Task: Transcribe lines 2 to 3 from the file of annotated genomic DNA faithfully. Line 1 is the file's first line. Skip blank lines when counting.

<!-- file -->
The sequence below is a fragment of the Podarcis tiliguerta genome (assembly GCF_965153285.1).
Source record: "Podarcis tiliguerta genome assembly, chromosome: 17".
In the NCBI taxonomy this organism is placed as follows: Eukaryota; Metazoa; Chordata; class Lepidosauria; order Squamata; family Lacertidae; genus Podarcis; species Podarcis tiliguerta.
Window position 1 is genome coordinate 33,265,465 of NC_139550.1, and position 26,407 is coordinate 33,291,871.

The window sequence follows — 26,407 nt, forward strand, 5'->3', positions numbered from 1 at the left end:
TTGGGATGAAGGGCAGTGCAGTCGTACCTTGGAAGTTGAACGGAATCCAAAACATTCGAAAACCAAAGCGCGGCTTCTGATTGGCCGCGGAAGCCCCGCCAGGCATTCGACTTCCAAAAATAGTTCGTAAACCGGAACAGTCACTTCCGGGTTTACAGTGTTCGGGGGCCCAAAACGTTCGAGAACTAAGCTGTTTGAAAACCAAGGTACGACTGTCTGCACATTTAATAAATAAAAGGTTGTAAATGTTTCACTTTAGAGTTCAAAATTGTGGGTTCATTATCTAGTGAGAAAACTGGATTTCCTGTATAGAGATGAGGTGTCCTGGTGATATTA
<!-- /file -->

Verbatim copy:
Source record: "Podarcis tiliguerta genome assembly, chromosome: 17".
In the NCBI taxonomy this organism is placed as follows: Eukaryota; Metazoa; Chordata; class Lepidosauria; order Squamata; family Lacertidae; genus Podarcis; species Podarcis tiliguerta.